More on Airline/Airplane Toilet Ratios

We’ve carefully pored over airplane seat maps and counted toilets, including this detailed drawing of an old DC-6.

We wrote last week about the apparent decline in the number of toilets on planes, combined with the increase in people flying on planes, making for more congestion when it comes to using a toilet.

No-one can deny that the average number of passengers per flight has greatly increased.  But has the ratio between toilets and seats on planes also decreased?  Or is most of the toilet congestion a combination of more seats being filled, and less available time to access the toilets due to ever more cautious pilots leaving the Fasten Seatbelt sign on longer?

In a follow-up article, we now take a look at the actual ratios of toilets to seats on a representative cross-section of current and older planes, dating back to one of the last long-distance turbo-prop planes (the DC-7) and the first ever passenger jet (the Comet).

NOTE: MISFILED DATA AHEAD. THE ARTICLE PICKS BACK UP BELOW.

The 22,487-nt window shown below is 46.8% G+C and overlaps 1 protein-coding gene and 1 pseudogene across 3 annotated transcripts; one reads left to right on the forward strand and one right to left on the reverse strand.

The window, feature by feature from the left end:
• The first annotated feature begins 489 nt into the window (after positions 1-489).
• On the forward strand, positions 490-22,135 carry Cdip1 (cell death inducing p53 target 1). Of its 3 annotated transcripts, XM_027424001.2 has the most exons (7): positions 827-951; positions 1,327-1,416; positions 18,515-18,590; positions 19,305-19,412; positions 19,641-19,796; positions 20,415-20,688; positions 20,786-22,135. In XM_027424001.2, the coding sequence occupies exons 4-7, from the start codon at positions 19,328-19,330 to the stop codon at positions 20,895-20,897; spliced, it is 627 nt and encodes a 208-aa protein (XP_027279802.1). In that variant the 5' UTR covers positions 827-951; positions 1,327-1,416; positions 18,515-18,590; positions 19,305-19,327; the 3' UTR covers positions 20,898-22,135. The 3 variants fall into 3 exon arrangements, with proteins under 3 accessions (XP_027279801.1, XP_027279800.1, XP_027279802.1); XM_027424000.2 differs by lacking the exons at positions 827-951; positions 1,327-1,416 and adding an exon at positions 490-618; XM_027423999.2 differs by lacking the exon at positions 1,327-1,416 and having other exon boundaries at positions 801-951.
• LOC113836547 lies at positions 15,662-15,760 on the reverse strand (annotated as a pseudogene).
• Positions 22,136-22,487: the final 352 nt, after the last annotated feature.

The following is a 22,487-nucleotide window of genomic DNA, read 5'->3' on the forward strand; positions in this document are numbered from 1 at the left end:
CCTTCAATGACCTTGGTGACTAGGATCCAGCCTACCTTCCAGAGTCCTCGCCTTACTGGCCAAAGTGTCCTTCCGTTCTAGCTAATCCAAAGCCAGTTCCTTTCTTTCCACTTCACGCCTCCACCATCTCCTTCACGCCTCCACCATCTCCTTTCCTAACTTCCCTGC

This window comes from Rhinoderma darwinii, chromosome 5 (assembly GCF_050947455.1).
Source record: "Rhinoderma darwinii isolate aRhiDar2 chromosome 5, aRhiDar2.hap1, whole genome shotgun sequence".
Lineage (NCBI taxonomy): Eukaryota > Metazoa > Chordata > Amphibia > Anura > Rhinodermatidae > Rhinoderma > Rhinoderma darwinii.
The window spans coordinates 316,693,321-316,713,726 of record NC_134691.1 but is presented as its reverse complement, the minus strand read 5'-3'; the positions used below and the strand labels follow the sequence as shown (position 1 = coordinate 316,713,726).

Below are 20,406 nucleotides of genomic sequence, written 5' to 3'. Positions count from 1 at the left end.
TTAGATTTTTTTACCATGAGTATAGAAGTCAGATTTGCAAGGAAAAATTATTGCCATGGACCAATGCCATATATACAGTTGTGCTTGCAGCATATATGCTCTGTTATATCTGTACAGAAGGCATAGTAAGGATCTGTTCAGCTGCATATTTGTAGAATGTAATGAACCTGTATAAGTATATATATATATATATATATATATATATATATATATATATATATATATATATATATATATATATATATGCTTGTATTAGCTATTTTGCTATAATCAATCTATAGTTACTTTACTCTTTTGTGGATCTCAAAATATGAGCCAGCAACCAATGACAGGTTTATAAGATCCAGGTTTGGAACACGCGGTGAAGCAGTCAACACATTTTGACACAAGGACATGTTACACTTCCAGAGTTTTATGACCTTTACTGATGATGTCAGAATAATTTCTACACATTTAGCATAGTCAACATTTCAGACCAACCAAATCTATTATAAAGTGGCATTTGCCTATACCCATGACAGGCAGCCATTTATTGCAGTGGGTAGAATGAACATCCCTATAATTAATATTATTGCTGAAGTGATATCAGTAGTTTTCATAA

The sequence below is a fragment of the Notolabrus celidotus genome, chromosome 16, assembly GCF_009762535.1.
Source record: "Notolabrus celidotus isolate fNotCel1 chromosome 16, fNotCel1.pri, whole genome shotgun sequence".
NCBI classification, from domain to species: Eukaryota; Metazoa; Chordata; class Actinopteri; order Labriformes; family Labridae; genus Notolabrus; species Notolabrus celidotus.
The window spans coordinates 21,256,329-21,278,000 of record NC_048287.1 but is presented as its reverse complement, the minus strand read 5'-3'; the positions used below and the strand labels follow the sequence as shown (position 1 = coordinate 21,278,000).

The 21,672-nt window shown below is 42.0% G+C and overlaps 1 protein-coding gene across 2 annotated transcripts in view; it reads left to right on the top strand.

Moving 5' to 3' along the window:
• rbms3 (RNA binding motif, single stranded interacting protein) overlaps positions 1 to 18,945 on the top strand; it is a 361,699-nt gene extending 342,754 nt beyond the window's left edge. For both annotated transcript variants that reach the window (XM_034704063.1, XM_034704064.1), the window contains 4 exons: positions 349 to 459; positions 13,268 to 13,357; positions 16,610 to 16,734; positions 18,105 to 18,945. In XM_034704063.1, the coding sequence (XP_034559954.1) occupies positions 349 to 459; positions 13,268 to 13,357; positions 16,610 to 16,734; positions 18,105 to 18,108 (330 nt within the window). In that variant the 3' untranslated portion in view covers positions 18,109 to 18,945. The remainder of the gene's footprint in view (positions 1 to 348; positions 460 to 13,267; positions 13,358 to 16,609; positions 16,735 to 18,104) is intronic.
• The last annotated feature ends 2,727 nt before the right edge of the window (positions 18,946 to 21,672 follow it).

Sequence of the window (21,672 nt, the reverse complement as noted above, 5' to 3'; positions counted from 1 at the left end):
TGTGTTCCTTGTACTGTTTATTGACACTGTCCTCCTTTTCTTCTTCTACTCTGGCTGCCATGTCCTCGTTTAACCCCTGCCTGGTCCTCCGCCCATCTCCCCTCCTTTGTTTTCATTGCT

In among a bewildering mix of airplane types and configurations, we also carefully study the 13 different types of cabin configurations on the new Airbus A380 super-jumbos, because that perhaps most clearly reveals the current divergence in airline thinking as to how many (or, alas, how few) toilets they can get away with installing on new passenger planes.  The best A380 operator is not the airline you’d expect, and the worst A380 operator is also a surprise, with 60% more seats per toilet than offered by the best airline.

For the full story, please click over to now visit our article on Airplane Toilet Trends.

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